Treating COVID-19 patients with low-dose radiation can help limit disease severity and relieve hospitals’ overwhelmed therapeutic departments, nuclear medicine experts argued recently.
A small group of Danish and Swiss researchers made that assertion in a letter to the editor published July 3 in the Journal of Nuclear Medicine. They said low-dose radiation could shorten the course of the disease and cut the number of patients requiring intensive care by one-third, an obvious boon for overpacked care centers.
Poul Flemming Høilund-Carlsen, MD, DMSc, a nuclear medicine professor with Odense University Hospital in Denmark, and colleagues noted a “hundred years” of observational research has shown effective doses of up to 200 or 250 millisieverts are harmless and beneficial in many cases. Current rules on radiation protection have not followed this evidence, however.
“Time has come to make up for this mistake and exploit LDR to fight COVID-19—as a simple and standalone therapeutic procedure or as an adjunct to other forms of therapy being tested,” the authors added.
For example, one treatment of low-dose x-rays has shown to quickly relieve breathing problems and significantly reduce the risk of mortality in patients with interstitial and atypical—including viral—pneumonia. Høilund-Carlsen et al. said they “expect” LDR irradiation to “prevent or significantly relieve” severe pneumonia, a well-document consequence of COVID-19.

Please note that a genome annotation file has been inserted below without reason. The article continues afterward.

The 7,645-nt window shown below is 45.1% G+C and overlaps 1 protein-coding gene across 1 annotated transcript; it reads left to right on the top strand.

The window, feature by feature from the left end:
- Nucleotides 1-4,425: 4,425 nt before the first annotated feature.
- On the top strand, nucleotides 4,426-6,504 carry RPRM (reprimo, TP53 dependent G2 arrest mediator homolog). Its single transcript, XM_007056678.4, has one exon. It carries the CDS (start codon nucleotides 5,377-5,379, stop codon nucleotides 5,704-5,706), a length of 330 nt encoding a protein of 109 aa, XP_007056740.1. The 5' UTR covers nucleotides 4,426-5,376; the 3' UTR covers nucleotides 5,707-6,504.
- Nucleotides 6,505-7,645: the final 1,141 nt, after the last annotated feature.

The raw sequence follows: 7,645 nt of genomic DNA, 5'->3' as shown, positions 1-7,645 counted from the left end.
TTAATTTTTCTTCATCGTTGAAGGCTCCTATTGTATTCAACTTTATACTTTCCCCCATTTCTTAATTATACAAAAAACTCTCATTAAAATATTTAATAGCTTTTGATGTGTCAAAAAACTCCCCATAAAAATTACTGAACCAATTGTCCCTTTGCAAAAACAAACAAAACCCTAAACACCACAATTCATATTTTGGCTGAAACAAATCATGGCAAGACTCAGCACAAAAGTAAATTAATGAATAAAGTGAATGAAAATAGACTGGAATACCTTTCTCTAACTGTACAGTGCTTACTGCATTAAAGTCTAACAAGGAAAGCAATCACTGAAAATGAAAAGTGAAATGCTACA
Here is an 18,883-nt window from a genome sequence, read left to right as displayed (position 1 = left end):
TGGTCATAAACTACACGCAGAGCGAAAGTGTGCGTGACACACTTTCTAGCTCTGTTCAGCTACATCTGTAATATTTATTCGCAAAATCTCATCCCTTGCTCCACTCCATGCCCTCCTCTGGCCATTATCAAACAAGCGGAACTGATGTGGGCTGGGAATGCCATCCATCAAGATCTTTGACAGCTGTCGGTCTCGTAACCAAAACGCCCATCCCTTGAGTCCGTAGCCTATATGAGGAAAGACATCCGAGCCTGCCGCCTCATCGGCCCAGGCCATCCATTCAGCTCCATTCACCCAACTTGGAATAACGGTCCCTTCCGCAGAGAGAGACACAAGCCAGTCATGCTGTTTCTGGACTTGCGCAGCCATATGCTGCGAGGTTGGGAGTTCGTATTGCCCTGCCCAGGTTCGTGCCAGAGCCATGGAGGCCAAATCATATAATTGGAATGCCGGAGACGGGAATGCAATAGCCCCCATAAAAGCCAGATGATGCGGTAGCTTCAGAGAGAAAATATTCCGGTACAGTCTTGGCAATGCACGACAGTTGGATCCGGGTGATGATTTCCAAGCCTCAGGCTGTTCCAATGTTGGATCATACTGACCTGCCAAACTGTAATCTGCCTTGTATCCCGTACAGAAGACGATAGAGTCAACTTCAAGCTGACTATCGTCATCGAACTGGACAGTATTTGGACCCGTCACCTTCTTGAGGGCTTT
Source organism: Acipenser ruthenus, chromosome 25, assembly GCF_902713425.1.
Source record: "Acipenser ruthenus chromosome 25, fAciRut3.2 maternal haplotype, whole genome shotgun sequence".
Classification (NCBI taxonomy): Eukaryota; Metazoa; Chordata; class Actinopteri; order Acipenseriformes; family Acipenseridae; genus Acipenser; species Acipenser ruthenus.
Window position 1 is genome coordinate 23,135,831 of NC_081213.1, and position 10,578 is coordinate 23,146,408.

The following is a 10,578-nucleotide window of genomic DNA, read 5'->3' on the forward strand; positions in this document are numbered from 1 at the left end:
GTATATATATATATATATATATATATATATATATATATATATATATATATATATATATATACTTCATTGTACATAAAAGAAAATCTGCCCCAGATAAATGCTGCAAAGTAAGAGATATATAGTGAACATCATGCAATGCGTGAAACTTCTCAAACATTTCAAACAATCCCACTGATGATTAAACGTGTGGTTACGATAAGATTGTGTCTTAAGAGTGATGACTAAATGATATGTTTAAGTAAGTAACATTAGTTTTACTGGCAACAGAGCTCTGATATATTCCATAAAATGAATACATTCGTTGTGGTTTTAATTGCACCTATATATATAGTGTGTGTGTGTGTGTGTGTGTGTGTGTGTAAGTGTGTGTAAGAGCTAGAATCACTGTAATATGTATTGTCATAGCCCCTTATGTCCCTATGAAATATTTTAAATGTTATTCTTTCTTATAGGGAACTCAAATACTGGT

Such an approach would be most beneficial early on, but can help during all stages of the disease, the authors noted, with a conservative estimate suggesting a 20% reduction in patients’ required stay in the intensive care unit.
The group pointed out that a randomized-controlled trial investigating LDR in COVID-19 patients would be relatively easy to launch, requiring ethical approval and access to capable equipment like planar x-ray or computed tomography. And countries with fewer resources and less access to healthcare may be particularly interested, they added.
“We are very willing to collaborate with researchers who are interested in adding LDR as an adjunct to ongoing or coming randomized-controlled trials on COVID-19 therapeutic options,” they concluded.